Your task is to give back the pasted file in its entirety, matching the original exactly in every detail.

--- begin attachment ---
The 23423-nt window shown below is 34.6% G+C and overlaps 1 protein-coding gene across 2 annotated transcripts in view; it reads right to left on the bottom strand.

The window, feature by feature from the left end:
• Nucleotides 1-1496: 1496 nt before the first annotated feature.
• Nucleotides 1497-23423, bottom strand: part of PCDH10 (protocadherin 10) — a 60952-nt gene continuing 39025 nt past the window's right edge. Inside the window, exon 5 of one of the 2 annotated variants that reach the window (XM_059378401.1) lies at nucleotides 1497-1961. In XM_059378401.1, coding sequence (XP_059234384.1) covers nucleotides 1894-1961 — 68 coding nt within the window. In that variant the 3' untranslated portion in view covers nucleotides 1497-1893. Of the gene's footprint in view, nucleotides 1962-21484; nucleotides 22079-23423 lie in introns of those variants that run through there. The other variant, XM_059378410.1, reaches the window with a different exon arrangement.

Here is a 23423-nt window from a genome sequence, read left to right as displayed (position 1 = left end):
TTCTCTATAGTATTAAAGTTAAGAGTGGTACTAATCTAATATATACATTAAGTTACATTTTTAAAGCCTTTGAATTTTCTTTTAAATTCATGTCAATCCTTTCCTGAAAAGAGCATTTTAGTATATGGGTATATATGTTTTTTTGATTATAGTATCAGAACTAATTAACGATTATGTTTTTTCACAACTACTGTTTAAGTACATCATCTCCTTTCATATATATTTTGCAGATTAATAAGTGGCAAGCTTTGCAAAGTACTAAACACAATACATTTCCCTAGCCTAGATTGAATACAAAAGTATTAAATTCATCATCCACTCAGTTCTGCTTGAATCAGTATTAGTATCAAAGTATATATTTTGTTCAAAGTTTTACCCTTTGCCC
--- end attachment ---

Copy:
The 23423-nt window shown below is 34.6% G+C and overlaps 1 protein-coding gene across 2 annotated transcripts in view; it reads right to left on the bottom strand.

The window, feature by feature from the left end:
• Nucleotides 1-1496: 1496 nt before the first annotated feature.
• Nucleotides 1497-23423, bottom strand: part of PCDH10 (protocadherin 10) — a 60952-nt gene continuing 39025 nt past the window's right edge. Inside the window, exon 5 of one of the 2 annotated variants that reach the window (XM_059378401.1) lies at nucleotides 1497-1961. In XM_059378401.1, coding sequence (XP_059234384.1) covers nucleotides 1894-1961 — 68 coding nt within the window. In that variant the 3' untranslated portion in view covers nucleotides 1497-1893. Of the gene's footprint in view, nucleotides 1962-21484; nucleotides 22079-23423 lie in introns of those variants that run through there. The other variant, XM_059378410.1, reaches the window with a different exon arrangement.

Here is a 23423-nt window from a genome sequence, read left to right as displayed (position 1 = left end):
TTCTCTATAGTATTAAAGTTAAGAGTGGTACTAATCTAATATATACATTAAGTTACATTTTTAAAGCCTTTGAATTTTCTTTTAAATTCATGTCAATCCTTTCCTGAAAAGAGCATTTTAGTATATGGGTATATATGTTTTTTTGATTATAGTATCAGAACTAATTAACGATTATGTTTTTTCACAACTACTGTTTAAGTACATCATCTCCTTTCATATATATTTTGCAGATTAATAAGTGGCAAGCTTTGCAAAGTACTAAACACAATACATTTCCCTAGCCTAGATTGAATACAAAAGTATTAAATTCATCATCCACTCAGTTCTGCTTGAATCAGTATTAGTATCAAAGTATATATTTTGTTCAAAGTTTTACCCTTTGCCC